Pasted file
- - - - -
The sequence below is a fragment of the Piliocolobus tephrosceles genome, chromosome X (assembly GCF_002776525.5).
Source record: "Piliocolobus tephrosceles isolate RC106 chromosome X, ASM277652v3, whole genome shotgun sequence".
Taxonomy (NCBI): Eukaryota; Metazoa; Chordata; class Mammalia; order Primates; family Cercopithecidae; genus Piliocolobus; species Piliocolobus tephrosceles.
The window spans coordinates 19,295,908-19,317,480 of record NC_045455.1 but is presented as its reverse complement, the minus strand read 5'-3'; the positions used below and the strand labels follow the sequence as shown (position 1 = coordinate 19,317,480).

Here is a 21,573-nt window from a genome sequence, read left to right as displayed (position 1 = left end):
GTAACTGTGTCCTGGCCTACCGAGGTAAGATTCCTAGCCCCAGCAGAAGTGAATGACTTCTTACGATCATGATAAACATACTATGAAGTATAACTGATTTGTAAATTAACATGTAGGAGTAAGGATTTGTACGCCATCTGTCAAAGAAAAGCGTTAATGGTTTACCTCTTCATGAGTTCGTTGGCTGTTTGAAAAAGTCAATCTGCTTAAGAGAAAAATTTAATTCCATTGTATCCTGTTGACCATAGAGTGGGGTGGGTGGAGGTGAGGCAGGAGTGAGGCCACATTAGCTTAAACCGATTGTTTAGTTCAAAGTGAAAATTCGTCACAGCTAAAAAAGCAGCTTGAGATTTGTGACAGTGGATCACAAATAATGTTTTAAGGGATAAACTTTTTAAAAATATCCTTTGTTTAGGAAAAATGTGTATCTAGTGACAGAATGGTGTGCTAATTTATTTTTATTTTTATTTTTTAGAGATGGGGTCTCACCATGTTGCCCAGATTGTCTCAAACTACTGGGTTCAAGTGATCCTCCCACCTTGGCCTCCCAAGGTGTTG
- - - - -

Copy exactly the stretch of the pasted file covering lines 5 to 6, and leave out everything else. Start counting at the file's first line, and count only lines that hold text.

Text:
Here is a 21,573-nt window from a genome sequence, read left to right as displayed (position 1 = left end):
GTAACTGTGTCCTGGCCTACCGAGGTAAGATTCCTAGCCCCAGCAGAAGTGAATGACTTCTTACGATCATGATAAACATACTATGAAGTATAACTGATTTGTAAATTAACATGTAGGAGTAAGGATTTGTACGCCATCTGTCAAAGAAAAGCGTTAATGGTTTACCTCTTCATGAGTTCGTTGGCTGTTTGAAAAAGTCAATCTGCTTAAGAGAAAAATTTAATTCCATTGTATCCTGTTGACCATAGAGTGGGGTGGGTGGAGGTGAGGCAGGAGTGAGGCCACATTAGCTTAAACCGATTGTTTAGTTCAAAGTGAAAATTCGTCACAGCTAAAAAAGCAGCTTGAGATTTGTGACAGTGGATCACAAATAATGTTTTAAGGGATAAACTTTTTAAAAATATCCTTTGTTTAGGAAAAATGTGTATCTAGTGACAGAATGGTGTGCTAATTTATTTTTATTTTTATTTTTTAGAGATGGGGTCTCACCATGTTGCCCAGATTGTCTCAAACTACTGGGTTCAAGTGATCCTCCCACCTTGGCCTCCCAAGGTGTTG